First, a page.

3.4. Round songs.
A round is a circular song. One group begins singing, then the second group begins the song when the first group gets to the end of the first line. The third group begins when the second group gets to the end of the first line and so on. When the singers get to the end of the last line they continue singing from the beginning again, so the song becomes circular. For example: “Three blind mice” or “I hear thunder”.
3.5. Dialogues songs.
This type of songs is very useful. They are very easy to sing and at the same time they require more attention on the part of the children. For example: “I spy” or “I am a music man”.
3.6. Traditional songs.
These songs will not probably known by the students, but they must learn them because they belong to the new culture they are studying. For example: “Oh, Susanna”, “London Bridge” or “Yankee Doodle”.
Furthermore, there are songs that we sing at a specific time of the year like Christmas Carols: “Merry Christmas” or “Jingle Bells”.
3.7. Other songs.
There are other songs for children which are more difficult but which are also good to work with them in class. For example songs in all Walt Disney’s films. A good idea to develop them is to watch the film at the same time we sing the song. For example: “Hakuna Matata” or “Fly, fly” (Peter Pann).
3.8. Traditional rhymes.
Rhymes can be used in the same way as songs. This could be easier for those students that are a bit shy. Some traditional rhymes to be mentioned are: “One Potato” or “Spring, Summer, Autumn, Winter”.
4. Techniques: Types of activities.
There are many different activities that we can do working with songs, depending on what we want the students to practise and to learn. These can be summarized as follows:
– Activities to communicate new information.
– Activities to understand the social meaning of a song.
– Activities to learn the way language works without paying attention to the meaning.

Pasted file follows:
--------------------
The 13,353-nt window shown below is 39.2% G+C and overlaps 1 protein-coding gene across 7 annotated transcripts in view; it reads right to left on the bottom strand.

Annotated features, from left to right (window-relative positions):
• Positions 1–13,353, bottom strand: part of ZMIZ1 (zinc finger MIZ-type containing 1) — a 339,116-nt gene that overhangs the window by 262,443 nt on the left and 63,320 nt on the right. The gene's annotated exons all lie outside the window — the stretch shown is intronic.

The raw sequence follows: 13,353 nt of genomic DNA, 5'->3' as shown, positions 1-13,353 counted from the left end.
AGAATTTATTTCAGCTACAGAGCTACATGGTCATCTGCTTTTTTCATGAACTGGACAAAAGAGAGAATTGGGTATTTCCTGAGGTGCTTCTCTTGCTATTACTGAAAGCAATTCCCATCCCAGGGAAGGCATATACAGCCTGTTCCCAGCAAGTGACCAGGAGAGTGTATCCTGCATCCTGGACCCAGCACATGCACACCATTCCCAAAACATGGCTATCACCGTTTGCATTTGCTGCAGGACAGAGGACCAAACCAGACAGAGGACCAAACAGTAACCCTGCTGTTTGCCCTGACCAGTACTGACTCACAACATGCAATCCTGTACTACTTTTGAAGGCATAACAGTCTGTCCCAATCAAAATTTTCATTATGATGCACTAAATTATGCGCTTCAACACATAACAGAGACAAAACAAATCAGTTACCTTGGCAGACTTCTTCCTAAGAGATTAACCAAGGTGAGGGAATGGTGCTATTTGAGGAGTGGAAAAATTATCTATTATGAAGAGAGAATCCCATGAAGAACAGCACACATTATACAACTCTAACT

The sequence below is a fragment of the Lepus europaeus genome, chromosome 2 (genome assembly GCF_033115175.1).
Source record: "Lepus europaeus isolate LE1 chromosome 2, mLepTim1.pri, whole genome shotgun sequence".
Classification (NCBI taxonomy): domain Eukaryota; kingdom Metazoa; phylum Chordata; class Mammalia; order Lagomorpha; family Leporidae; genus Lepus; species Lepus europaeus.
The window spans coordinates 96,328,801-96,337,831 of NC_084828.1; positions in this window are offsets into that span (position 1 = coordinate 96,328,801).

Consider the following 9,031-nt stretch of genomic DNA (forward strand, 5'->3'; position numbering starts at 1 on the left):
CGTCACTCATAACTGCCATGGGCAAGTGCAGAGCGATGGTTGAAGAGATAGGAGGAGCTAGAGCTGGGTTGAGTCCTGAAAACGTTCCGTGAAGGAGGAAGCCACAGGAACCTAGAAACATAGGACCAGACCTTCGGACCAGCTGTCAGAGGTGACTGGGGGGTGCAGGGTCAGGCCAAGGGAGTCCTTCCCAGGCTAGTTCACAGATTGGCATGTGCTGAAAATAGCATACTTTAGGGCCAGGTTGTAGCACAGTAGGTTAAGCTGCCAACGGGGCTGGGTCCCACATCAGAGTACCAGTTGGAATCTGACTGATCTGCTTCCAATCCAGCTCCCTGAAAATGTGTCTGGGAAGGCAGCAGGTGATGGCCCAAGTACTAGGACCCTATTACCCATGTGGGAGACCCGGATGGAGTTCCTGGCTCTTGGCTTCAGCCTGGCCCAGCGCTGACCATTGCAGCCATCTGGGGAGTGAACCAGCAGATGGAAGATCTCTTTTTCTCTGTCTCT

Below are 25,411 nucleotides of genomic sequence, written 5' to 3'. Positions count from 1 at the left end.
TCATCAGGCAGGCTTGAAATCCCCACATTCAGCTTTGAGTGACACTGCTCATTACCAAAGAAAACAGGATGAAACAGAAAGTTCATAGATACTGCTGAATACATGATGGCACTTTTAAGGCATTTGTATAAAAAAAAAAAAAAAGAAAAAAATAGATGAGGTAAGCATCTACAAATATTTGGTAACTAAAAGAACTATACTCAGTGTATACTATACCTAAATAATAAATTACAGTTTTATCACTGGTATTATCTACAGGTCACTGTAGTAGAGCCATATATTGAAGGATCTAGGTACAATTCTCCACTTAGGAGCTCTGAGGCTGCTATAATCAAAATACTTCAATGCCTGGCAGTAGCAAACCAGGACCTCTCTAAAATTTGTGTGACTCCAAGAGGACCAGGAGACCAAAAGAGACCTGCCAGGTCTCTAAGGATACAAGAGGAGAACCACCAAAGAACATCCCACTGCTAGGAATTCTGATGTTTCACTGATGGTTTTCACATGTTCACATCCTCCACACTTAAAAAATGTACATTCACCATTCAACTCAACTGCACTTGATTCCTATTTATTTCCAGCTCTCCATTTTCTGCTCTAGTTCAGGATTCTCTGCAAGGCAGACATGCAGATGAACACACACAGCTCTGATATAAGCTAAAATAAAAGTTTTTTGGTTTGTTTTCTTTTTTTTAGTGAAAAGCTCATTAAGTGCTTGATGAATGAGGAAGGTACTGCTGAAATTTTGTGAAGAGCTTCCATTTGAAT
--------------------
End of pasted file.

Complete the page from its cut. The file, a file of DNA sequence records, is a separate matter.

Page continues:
As we have mentioned before, the activities with songs we can do in class are very varied. The following are some examples of these activities, which may be done with different songs, according to the interests and needs of our students:
a) Invention: the children invent a new song with some music they all know and with some vocabulary that we may give to them.
b) Stories: the students tell the story of the song.
c) Discussions: use songs to introduced a topic that may be discussed afterwards.
d) Fill in the Gaps: fill in the gaps they find in the lyrics of a song with the words previously given.
e) Write in Order: write in the correct order the sentences of a song as they listen to it.
f) Singing Competitions: divide the class into groups. Each group chooses a song or rhyme from the songs worked in previous lessons and perform it to the rest. After all the performances, the class votes their favourite.
g) What’s the missing word: divide the class into groups. Each group chooses a song and performs it for the rest of the class. However they miss out the last word in each line. The rest of the class has to call out the missing word.
h) Rounds: (point 3.4)
i) Videos: to watch musical videos. The images help the students to understand what the song is about.
j) Song dictation: to do what the song says. Colour, write, etc.
k) The Picture song: the children try to make up a new song, taking some pictures as the basis.
l) Fill and draw: two different sheets of paper. One has some draws explaining what is happening in the song; the other has the lyrics. They must try to fill in.
There are many activities that we can do in class with songs. However, it is going to depend on our students’ interests, needs and, of course, linguistic level. It is up to us to select the work and ht songs we are going to work with.
The possibilities of the songs are directed to develop the four linguistic skills: oral and written comprehension and oral and written expression. But, we may say that the most basic ability to use songs in class is oral comprehension.